Following Up After Synchronous Sessions

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Reflective practice

Reflective practice as a facilitator is important no matter what kind of facilitation work you engage in, and no matter which mode - in person or online. Taking the time to engage in reflection about your facilitation skills and the impact of the session on your participants should be an important part of your teaching practice overall. Additionally, when facilitating in a synchronous (or asynchronous) online environment part of your reflection should include thinking about where you are at with your technical skills.

Many of us probably always do the kind of reflection that happens "off the page" - simply reviewing the session in our mind and thinking about how it went, replaying some scenes over in our mind. We would also like to encourage you to do some written reflection, perhaps in a web-based or paper journal that you've set aside solely related to your teaching practice. Set aside time in your schedule soon after your synchronous session to make time for reflection. It may even be a good idea to do your own reflection prior to reading your participant evaluations (if you asked for them) so you don't let the evaluation results overly influence your initial reactions.

Rena M. Palloff and Keith Pratt, in "The Excellent Online Instructor: Strategies for Professional Development" (2011, pp. 153-154) provide a long list of suggested descriptive and reflective questions that you can use after facilitating any online learning experience. These are some of those questions that are particularly relevant for facilitating in synchronous online environments:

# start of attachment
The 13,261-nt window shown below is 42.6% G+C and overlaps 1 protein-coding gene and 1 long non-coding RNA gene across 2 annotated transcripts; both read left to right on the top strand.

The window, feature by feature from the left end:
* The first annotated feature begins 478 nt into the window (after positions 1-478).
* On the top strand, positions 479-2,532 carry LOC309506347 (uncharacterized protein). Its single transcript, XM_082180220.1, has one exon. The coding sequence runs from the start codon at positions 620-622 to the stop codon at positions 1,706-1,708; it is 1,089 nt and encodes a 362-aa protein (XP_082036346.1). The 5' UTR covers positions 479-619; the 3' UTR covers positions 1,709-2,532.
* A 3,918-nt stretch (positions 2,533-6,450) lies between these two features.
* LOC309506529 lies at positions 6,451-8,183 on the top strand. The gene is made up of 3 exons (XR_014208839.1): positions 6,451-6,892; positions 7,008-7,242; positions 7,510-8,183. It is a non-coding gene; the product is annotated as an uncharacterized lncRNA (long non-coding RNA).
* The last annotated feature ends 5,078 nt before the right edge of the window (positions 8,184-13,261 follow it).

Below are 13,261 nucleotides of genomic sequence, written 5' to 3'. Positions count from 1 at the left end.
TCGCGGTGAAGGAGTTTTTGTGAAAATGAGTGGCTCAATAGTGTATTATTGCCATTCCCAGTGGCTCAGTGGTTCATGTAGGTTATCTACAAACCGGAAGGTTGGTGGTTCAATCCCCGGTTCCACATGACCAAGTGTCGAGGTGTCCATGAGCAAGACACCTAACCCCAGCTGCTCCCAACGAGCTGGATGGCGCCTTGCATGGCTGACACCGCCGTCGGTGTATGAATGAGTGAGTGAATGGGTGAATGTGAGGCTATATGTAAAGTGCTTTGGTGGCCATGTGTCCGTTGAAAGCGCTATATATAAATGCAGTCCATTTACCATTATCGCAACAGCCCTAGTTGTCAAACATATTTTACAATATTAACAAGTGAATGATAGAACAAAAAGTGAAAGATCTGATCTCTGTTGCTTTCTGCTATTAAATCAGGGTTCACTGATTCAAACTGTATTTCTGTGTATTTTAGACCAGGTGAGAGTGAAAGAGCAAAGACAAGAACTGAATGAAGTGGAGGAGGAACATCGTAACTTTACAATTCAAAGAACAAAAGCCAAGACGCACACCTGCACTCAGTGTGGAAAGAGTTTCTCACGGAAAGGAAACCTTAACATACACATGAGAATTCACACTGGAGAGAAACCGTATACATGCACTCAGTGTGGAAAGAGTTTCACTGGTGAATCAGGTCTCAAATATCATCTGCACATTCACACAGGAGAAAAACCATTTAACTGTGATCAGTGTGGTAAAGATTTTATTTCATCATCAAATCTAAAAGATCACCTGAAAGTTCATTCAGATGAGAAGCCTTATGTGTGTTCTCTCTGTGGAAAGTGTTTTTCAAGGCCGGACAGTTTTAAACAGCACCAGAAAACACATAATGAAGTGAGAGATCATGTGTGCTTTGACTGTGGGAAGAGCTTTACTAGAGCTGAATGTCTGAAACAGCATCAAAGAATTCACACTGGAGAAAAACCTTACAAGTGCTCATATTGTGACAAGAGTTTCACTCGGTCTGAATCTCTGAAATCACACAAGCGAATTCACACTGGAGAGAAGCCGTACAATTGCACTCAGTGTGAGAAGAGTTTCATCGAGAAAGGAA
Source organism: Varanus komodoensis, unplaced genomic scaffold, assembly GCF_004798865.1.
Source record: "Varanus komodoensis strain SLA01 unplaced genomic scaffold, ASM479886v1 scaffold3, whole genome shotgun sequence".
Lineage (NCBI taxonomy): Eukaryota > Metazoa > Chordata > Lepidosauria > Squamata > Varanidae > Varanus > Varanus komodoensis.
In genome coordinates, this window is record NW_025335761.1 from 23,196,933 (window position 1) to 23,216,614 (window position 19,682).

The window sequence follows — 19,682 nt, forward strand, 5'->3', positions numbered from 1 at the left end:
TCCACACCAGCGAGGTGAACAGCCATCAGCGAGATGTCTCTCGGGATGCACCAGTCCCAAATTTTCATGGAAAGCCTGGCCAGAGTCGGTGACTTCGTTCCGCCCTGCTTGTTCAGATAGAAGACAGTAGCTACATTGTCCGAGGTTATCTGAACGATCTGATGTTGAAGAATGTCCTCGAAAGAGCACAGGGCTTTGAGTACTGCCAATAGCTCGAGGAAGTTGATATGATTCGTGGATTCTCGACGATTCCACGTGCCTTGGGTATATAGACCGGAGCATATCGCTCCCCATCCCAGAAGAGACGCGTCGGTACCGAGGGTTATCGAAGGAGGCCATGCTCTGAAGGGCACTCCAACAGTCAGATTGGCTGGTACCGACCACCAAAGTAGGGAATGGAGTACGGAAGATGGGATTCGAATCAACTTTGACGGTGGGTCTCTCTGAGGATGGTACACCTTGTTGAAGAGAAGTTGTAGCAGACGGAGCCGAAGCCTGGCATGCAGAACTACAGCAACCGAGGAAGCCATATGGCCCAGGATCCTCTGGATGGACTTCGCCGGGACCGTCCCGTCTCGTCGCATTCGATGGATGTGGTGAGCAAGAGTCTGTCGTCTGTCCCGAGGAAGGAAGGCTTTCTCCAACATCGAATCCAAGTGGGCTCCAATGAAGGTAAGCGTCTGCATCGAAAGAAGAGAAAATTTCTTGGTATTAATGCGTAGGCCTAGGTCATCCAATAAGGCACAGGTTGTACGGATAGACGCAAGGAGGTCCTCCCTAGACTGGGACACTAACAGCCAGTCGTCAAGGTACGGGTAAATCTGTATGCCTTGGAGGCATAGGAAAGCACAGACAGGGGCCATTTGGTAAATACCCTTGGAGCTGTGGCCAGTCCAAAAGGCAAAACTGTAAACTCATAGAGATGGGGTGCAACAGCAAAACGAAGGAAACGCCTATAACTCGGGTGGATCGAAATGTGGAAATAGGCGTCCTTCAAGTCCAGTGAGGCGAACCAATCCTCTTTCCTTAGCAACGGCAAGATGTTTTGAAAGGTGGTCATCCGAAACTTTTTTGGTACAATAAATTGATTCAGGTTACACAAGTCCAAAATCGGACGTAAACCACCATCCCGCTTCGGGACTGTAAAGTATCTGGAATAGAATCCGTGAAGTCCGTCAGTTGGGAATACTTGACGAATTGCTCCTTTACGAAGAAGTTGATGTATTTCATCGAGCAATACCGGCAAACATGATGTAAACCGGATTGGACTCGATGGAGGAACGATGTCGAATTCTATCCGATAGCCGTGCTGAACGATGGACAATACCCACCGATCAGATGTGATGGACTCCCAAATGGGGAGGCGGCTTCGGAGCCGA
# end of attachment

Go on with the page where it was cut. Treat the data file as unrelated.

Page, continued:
Descriptive Questions
  • Learning Outcomes
    • What learning outcomes did you establish for your learners?
    • Did they meet the outcomes? How well?
    • What activities did you use to achieve the outcomes?
  • Learning Activities
    • Did your learning activities promote interaction among learners?
    • How extensive or robust would you say discussion was?
    • Was the majority of interaction learner to learner or was it primarily directed to you as the instructor?
  • Technology
    • Were all learners able to access and use the technology?
    • Were there any technical issues that emerged?
Reflective Questions
  • What was the learning experience like for learners?
    • Did they meet expected learning outcomes?
    • Did they seem to enjoy the class and the learning experience?
    • Were students motivated and involved throughout?
    • Were there any surprises or unexpected benefits to students?
    • What informal feedback did you receive along the way?
  • What was the learning experience like for you as the instructor?
    • Were there challenges? If so, how did you meet them?
    • Did you feel supported in your teaching experience by staff and colleagues?
    • Did you enjoy the teaching experience?
    • Did your work online allow you to express your preferred teaching style, values and beliefs about learning?
    • Did you develop some new approaches?
    • What worked well?
    • What would you do differently next time?
    • What advice would you give to a colleague who was about to teach the same online course that you taught?
    • What advice would you give to a colleague who was about to develop an online course?

Reference

Palloff, Rena M. & Keith Pratt. (2011). The Excellent Online Instructor: Strategies for professional development. San Francisco, CA: John Wiley & Sons, Inc.